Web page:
RDF on trapezoidal bulk FinFET devices with the fixed W top and different fin angles is studied by experimentally validated 3D device simulation. The bulk FinFET devices with large fin angle have small off-state current due to the strongest gate control. For the tested channel fin width of 8 nm, the on-state current of the 16-nm-gate HKMG bulk FinFET device is almost the same for all trapezoidal-shaped channels. Furthermore, V th’s fluctuation is affected by RDs’ number distribution under the same channel doping concentration and the right-angle bulk FinFET device has the smallest V th’s fluctuation among all devices with nonideal channel fins. We note that Equation 1 should be subject to further investigation for the calculation of σV th of bulk FinFET devices.

Definitely, an assumption that fixed the bottom-fin width and let the top-fin width be varied with the fin angle could be an interesting issue to be investigated in a future work. In addition, for bulk FinFET devices, a punch-through stopper is adopted for reducing the subthreshold leakage. The punch-through stopper may result in another RDF source owing to high substrate doping near the bottom channel. RDF simulation with including the impact of punch-through stopper could be subjected to further investigation, and it definitely will input more accurate estimation on the characteristic fluctuation.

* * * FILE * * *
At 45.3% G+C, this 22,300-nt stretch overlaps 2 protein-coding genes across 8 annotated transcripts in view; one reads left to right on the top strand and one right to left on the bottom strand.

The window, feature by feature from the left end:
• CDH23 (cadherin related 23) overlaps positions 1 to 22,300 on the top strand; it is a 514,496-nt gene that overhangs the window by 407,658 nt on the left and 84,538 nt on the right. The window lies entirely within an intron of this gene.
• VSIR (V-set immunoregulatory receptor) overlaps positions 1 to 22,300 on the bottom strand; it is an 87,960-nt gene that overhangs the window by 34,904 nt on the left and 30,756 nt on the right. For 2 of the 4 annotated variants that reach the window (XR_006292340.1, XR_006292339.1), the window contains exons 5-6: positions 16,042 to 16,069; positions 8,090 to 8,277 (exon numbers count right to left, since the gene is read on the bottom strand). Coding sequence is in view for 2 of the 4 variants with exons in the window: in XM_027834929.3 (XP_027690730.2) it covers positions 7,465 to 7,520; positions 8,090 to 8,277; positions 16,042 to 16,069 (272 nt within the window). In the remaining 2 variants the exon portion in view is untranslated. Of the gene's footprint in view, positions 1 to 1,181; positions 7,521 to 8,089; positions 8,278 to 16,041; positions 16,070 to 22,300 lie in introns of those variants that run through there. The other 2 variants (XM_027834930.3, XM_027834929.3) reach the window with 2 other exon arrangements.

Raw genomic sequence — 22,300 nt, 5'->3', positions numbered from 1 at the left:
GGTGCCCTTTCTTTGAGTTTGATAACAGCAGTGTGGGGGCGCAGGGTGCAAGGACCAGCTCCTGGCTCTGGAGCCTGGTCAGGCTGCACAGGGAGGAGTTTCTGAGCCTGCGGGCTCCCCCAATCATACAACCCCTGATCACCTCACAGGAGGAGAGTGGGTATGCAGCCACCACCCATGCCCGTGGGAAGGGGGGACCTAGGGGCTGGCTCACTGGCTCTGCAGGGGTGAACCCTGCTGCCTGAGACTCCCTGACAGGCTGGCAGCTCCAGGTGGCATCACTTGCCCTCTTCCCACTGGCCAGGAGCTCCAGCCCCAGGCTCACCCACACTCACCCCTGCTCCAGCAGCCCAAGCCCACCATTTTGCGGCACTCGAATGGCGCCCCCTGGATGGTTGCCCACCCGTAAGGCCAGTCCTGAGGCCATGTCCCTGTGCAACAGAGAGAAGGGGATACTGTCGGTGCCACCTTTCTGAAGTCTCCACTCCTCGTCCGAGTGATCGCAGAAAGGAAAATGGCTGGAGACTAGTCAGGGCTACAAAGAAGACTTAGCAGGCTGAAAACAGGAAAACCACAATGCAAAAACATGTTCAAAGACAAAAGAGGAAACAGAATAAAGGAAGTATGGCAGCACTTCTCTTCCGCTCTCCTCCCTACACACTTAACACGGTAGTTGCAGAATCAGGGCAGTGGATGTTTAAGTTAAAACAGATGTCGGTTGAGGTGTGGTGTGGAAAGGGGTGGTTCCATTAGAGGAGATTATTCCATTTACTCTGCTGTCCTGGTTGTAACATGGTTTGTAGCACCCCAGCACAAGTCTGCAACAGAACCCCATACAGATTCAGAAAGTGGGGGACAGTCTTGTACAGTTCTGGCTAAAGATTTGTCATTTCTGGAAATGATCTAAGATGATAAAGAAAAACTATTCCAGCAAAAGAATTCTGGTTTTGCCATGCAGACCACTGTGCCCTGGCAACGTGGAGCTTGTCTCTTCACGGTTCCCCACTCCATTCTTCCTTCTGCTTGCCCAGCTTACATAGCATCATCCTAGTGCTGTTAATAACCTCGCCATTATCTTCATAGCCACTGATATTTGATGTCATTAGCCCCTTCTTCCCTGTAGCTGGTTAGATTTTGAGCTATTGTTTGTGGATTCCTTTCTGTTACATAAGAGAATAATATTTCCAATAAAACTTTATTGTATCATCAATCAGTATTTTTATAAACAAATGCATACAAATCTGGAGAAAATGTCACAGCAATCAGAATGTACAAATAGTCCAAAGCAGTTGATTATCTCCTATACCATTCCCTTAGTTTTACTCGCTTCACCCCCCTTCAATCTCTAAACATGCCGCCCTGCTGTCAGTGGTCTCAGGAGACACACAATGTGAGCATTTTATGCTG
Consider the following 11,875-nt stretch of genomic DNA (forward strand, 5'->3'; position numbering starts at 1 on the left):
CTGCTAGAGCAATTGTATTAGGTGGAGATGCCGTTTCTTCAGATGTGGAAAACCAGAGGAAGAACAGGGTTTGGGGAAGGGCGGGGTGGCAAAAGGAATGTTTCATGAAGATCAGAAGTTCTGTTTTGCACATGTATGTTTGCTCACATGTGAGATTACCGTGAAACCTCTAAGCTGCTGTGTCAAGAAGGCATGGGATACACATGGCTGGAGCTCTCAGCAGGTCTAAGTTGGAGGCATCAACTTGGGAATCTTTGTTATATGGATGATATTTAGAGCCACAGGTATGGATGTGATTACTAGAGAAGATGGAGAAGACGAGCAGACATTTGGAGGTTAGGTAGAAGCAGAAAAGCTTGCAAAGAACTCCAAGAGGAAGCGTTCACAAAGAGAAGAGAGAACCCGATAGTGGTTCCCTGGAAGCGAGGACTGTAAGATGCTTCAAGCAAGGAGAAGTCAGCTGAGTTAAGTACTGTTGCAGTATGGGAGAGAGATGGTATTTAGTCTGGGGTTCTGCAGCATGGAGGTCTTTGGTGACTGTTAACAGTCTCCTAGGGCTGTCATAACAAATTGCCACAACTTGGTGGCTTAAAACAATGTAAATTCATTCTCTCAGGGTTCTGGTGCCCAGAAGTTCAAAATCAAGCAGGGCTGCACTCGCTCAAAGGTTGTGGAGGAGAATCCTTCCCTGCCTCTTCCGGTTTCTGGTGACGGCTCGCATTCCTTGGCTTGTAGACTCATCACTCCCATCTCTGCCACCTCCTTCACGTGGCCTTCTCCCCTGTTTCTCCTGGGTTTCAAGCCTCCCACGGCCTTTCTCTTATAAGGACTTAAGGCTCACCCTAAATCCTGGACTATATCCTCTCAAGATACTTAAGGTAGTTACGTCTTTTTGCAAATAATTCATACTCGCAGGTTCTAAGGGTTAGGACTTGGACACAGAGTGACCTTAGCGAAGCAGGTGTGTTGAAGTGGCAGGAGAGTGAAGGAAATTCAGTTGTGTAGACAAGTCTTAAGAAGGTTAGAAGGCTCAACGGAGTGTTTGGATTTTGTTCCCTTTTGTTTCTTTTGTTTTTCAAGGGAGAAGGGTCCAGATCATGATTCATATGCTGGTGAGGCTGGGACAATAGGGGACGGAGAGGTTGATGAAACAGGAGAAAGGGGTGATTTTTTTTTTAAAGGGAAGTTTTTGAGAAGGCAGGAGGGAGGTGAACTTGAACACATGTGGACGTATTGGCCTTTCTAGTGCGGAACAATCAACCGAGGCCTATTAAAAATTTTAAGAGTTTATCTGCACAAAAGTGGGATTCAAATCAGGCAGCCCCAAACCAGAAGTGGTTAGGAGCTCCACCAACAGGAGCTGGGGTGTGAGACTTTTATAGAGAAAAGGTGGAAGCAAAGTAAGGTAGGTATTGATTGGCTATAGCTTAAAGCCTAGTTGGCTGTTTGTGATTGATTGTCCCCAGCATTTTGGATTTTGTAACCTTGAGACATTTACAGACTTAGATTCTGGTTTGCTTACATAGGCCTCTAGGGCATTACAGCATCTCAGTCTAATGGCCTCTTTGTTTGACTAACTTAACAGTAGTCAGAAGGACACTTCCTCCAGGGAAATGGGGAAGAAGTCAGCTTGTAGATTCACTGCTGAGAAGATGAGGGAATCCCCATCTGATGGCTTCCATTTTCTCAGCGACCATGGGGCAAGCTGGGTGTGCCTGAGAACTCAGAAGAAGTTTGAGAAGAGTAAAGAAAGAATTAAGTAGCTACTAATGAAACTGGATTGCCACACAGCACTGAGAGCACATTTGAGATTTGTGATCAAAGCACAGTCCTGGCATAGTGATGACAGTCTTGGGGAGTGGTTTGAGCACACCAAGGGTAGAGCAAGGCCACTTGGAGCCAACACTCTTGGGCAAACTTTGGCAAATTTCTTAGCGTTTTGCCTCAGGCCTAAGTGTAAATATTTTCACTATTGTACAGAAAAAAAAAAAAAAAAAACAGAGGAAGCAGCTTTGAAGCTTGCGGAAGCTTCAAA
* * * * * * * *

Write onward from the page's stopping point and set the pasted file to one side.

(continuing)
fin-type field effect transistor


random dopant fluctuation


random dopant


short-channel effect

V th :

threshold voltage

W top :

top-fin width

W bottom :

bottom-fin width